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She lifts her head for endless spring,
groom, We have them at the feast of Brough’m. How glad Pendragon, though the sleep Of years be on her!-She shall reap A taste of this great pleasure, viewing As in a dream her own renewing. Rejoiced is Brough, right glad, I deem, Beside her little humble stream; And she that keepeth watch and ward, Her statelier Eden's course to guard ; They both are happy at this hour Though each is but a lonely tower : But here is perfect joy and pride For one fair house by Emont's side,
This day distinguished without peer To see her master, and to cheer Him and his lady-mother dear ! 0, it was a time forlorn When the fatherless was bornGive her wings that she may fly, Or she sees her infant die! Swords that are with slaughter wild Hunt the mother and the child. Who will take them from the light? Yonder is a man in sightYonder is a house-but whose ? No, they must not enter those. To the caves and to the brooks, To the clouds of heaven she looks; She is speechless, but her eyes Pray in ghostly agonies. Blissful Mary, mother mild, Maid and mother undefiled, Save a mother and her child ! Now who is he that bounds with joy On Carrock's side, a shepherd boy ? No thoughts hath he but thoughts that pass Light as the wind upon the grass. Can this be he who hither came In secret, like a smothered flame ? O'er whom such thankful tears were shed For shelter and a poor man's bread! God loves the child; and God hath willed That those dear words should be fulfilledThe lady's words, when forced away, The last she to her babe did say: 'My own, my own, thy fellow-guest I may not be; but rest thee, rest, For lowly shepherd's life is best ! Alas! when evil men are strong, No life is good, no pleasure long, The boy must part from Mosedale's groves, And leave Blencathara's rugged coves, And quit the flowers, that summer brings To Glenderamakin's lofty springs; Must yanish, and his careless cheer Be turned to heaviness and fear. -Give Sir Lancelot Threlkeld praise ! Hear it, good man, old in days!
Thou tree of covert and of rest For this young bird that is distrest; Among thy branches safe he lay, And he was free to sport and play, When falcons were abroad for prey. A recreant harp, that sings of fear And heaviness in Clifford's ear! I said, when evil men are strong, No life is good, no pleasure long; A weak and cowardly untruth! Our Clifford was a happy youth, And thankful through a weary time, That brought him up to manhood's prime. -Again he wanders forth at will, And tends a flock from hill to hill : His garb is humble ; ne'er was seen Such garb with such a noble mien ; Among the shepherd-grooms no mate Hath he, a child of strength and state ! Yet lacks not friends for solemn gleeA spirit-soothing company, That learned of him submissive ways, And comforted his private days. To his side the fallow-deer Came and rested without fear; The eagle, lord of land and sea, Stooped down to pay him fealty; And both the undying fish that swim Through Bowscale-tarn did wait on him: The pair were servants of his eye In their immortality; And glancing, gleaming, dark or bright, Moved to and fro for his delight. He knew the rocks that angels haunt, Upon the mountains visitant, He hath kenned them taking wing; And into caves where faeries sing He hath entered, and been told By voices how men lived of old. · Among the heavens his eye can see The face of thing that is to be ; And, if that men report him right, He can whisper words of might. -Now another day is come, Fitter hope and nobler doom ;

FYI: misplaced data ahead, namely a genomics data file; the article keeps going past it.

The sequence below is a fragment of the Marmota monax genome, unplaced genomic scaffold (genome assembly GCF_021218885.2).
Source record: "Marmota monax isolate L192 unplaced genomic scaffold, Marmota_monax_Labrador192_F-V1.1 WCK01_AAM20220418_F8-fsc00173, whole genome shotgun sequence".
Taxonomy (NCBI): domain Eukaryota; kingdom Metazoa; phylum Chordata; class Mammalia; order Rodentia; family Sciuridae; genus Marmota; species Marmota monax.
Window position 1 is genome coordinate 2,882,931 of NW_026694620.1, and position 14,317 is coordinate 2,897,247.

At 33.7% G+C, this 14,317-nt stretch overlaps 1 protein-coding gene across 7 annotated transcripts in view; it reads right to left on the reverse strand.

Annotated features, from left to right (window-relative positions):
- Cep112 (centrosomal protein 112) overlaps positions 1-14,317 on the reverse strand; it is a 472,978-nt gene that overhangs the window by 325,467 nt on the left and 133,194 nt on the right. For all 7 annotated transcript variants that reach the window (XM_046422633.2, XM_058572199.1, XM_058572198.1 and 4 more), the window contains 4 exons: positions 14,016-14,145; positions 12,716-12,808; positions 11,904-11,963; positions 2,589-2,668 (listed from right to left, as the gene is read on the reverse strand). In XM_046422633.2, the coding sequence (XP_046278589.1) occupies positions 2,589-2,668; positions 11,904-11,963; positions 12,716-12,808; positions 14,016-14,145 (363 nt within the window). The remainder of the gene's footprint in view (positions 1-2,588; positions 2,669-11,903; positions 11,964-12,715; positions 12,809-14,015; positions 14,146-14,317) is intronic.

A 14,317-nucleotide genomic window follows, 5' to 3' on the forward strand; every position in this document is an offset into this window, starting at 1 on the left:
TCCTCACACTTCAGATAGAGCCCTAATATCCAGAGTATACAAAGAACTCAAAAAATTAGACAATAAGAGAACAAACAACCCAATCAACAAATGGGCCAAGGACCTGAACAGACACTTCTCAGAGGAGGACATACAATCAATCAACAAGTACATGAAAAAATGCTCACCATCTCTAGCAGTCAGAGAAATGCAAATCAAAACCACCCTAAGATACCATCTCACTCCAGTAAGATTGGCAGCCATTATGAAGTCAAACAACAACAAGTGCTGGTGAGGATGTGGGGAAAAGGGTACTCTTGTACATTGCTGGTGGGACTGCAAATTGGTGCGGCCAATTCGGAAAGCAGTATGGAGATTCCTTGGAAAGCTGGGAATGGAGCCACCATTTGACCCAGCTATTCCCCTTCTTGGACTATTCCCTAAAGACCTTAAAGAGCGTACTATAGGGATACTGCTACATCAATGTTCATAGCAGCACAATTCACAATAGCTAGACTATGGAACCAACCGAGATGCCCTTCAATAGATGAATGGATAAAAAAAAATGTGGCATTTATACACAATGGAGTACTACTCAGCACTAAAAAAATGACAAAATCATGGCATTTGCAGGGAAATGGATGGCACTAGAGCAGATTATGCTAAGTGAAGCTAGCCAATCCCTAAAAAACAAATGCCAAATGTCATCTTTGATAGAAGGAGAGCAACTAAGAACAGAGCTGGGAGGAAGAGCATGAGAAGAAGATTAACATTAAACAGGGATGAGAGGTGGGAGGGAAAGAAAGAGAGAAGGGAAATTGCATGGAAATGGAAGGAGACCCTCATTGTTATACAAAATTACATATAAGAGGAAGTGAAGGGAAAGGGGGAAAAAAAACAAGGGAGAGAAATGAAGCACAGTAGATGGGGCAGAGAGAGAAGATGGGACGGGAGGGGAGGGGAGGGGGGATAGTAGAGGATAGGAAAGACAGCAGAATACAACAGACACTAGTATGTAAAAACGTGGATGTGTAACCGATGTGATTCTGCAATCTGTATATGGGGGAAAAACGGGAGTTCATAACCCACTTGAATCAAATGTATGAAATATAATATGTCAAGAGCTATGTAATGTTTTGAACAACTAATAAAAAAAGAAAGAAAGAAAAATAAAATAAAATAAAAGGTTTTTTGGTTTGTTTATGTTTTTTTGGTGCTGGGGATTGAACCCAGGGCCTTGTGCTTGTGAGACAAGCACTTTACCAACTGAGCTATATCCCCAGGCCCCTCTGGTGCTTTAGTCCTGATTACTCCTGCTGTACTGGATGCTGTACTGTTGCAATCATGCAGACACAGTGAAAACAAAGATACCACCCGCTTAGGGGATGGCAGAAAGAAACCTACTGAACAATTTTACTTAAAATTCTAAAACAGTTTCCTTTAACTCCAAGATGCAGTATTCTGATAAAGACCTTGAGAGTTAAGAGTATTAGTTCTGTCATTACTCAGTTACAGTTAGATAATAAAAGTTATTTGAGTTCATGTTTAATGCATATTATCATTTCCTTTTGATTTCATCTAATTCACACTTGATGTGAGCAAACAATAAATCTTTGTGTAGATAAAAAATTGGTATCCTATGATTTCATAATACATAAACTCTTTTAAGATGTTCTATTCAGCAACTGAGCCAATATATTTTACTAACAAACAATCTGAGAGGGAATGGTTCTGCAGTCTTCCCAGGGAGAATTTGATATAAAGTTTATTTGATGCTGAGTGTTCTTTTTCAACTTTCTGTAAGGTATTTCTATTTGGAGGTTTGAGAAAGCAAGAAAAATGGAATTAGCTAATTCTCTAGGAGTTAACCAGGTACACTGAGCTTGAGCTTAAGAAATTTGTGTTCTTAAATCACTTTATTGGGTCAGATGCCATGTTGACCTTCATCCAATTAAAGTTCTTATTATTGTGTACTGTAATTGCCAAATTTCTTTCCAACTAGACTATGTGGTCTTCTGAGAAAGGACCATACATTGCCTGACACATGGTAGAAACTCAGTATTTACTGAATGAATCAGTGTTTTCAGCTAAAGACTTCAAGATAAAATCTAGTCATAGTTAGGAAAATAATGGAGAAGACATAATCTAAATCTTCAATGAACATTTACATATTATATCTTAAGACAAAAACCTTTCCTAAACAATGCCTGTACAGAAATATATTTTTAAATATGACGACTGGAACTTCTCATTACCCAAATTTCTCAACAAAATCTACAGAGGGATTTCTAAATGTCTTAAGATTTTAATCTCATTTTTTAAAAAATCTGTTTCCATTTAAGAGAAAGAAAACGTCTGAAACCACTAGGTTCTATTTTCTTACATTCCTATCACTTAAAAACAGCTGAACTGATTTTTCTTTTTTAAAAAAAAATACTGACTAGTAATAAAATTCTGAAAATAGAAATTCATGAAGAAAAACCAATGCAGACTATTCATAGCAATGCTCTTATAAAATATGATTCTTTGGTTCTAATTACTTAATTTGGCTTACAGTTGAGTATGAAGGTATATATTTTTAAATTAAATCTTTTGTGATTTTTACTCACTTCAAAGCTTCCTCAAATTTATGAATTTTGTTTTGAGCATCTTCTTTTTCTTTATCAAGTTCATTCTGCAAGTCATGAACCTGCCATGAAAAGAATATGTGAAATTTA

He hath thrown aside his crook,
Quell the Scot!' exclaims the lance;
First shall head the flock of war!”
That for a tranquil soul the lay was framed, Who, long compelled in humble walks to go,
Was softened into feeling, soothed, and tamed. Love had he found in huts where poor men lie;
His daily teachers had been woods and rills, The silence that is in the starry sky,
The sleep that is among the lonely hills. In him the savage virtue of the race,
Revenge and all ferocious thoughts, were dead :
The wisdom which adversity had bred.
The shepherd-lord was honoured more and more; And ages after he was laid in earth,
“The good Lord Clifford” was the name he bore.
RESOLUTION AND INDEPENDENCE. There was a roaring in the wind all night, The rain came heavily and fell in floods; But now the sun is rising calm and bright, The birds are singing in the distant woods; Over his own sweet voice the stock-dove broods; The jay makes answer as the magpie chatters, And all the air is filled with pleasant noise of waters.
All things that love the sun are out of doors ;